On January 15, 2020, Judge Gerald J. Pappert of the Eastern District of Pennsylvania dismissed two groups of private plaintiffs’ claims against the United States Navy regarding perfluorocarbon contamination, PFOS and PFOA, in drinking water supplies around former Navy facilities in Bucks and Montgomery Counties, Pennsylvania. Giovanni v. U.S. Dept. of Navy, No. 16-4873, 17-765, -- F.Supp.3d --, 2020 WL 224683 (E.D. Pa. Jan. 15, 2020). Read More »

Sometimes a movie can solve one mystery but hold off answering others, leaving viewers eager for the sequel. Legal opinions can be the same, as is the Third Circuit’s opinion in Cranbury Brick Yard, LLC v. United States, No. 18-3287 (3rd Cir. Nov. 22, 2019). After holding that the limitations period for a contribution action accrues from the date of entry into a non-judicial settlement and order on consent, the Court then sidesteps the issue of exactly what limitations period applies. Read More »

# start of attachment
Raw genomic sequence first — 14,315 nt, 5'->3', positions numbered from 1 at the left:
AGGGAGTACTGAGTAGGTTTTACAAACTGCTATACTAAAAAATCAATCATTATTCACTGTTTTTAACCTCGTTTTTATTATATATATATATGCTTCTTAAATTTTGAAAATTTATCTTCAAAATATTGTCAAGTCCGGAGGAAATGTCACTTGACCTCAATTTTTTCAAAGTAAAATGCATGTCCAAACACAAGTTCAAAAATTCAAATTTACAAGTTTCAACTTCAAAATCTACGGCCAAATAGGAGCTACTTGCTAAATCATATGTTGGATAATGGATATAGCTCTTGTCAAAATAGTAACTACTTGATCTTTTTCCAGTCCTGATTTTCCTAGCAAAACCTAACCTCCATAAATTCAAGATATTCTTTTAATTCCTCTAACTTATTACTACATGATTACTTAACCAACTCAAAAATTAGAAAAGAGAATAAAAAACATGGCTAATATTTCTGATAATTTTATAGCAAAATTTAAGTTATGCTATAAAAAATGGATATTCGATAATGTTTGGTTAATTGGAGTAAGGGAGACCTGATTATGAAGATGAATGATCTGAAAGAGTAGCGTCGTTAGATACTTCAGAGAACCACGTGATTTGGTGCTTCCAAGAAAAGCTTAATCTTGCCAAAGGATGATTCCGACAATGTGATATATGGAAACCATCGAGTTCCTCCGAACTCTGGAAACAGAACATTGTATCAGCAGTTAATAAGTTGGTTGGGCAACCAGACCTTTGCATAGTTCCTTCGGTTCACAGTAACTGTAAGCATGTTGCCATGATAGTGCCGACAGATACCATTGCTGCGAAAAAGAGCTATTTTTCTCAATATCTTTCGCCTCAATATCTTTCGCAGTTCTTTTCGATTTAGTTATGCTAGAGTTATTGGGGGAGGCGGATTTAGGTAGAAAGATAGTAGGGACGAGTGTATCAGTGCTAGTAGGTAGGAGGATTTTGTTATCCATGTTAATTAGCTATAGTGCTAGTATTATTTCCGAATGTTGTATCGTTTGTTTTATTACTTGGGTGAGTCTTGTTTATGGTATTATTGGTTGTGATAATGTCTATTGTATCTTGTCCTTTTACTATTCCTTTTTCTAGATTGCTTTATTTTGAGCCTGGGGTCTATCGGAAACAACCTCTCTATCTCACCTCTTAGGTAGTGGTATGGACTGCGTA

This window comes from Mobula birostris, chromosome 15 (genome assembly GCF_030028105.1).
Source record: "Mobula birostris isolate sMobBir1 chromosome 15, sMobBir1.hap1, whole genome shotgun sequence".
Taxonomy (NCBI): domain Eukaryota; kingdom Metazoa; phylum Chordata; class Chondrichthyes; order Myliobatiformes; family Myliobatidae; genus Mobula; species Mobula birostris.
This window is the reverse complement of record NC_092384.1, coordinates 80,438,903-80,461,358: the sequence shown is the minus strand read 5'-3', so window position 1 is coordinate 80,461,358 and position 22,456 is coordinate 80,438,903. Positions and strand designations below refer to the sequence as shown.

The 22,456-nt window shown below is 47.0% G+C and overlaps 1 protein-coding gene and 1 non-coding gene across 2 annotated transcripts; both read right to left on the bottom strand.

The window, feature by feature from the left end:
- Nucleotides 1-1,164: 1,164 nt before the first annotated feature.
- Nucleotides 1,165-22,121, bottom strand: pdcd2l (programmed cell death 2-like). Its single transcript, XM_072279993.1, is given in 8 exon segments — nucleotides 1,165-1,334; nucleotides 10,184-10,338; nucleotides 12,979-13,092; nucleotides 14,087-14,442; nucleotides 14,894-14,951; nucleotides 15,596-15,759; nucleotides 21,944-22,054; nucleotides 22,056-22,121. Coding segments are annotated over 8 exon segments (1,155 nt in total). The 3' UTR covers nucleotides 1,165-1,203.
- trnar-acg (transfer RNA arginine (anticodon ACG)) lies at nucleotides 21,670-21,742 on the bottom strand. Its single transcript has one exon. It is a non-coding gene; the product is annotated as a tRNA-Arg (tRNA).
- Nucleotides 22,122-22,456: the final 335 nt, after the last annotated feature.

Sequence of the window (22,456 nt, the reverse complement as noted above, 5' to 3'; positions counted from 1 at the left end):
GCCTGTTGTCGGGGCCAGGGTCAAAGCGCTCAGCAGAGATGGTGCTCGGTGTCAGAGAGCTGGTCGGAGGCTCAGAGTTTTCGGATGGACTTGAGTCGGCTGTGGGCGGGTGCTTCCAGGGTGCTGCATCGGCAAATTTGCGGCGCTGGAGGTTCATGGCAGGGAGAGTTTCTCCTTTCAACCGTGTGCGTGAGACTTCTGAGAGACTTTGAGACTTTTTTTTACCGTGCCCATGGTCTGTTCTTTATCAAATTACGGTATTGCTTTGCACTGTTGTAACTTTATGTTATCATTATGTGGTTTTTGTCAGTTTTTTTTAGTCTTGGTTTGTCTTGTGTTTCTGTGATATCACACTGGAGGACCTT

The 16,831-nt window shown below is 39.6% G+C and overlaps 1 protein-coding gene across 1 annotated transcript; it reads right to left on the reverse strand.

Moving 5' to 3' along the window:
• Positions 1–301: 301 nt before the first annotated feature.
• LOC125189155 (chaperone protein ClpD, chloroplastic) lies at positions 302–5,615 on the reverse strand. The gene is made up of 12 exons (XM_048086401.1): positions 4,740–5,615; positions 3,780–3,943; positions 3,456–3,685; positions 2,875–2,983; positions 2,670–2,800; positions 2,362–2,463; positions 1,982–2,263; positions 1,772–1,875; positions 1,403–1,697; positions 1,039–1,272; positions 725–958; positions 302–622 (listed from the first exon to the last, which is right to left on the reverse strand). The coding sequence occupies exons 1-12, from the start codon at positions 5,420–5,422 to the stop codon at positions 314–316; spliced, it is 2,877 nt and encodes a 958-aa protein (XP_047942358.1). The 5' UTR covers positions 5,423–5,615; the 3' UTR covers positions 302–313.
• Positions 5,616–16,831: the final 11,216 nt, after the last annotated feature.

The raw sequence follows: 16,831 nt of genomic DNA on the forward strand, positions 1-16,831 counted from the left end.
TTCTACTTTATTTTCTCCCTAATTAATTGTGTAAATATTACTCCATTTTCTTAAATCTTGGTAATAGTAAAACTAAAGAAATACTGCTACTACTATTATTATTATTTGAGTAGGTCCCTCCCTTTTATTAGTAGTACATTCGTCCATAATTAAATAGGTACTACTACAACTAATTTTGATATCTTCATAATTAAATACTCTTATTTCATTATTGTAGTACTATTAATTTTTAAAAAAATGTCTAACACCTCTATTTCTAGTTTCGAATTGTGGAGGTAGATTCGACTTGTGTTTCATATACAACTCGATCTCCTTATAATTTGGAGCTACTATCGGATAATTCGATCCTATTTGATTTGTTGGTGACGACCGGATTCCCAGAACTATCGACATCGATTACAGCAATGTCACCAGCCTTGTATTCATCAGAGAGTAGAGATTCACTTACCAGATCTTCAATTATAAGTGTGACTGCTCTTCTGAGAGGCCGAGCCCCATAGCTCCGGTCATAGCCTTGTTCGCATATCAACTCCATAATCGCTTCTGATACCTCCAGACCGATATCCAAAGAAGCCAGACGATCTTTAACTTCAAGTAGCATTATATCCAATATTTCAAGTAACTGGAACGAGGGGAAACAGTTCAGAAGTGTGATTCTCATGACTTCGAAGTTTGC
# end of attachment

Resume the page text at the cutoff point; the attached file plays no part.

On September 20, 2019, hitting a trifecta of commonly-litigated CERCLA issues, Judge Nancy J. Rosenstengel, Chief Justice of the United States District Court for the Southern District of Illinois, partially denied and partially granted Defendants’ Motion to Dismiss in The Premcor Refining Group Inc., v. Apex Oil Company, Inc., et. al., No. 17-cv-738-NJR-MAB (S.D. Ill.). The Court held (a) Premcor had adequately pled fact to withstand a defense that the petroleum exclusion barred the claims; (b) Premcor could not simultaneously plead 107 and 113 claims, dismissing its cost recovery claims inasmuch as Premcor had settled its claims with the State of Illinois; and (c) the contribution protection Apex Oil obtained in its settlement with the State of Illinois included CERCLA claims barred Premcor’s claims. Read More »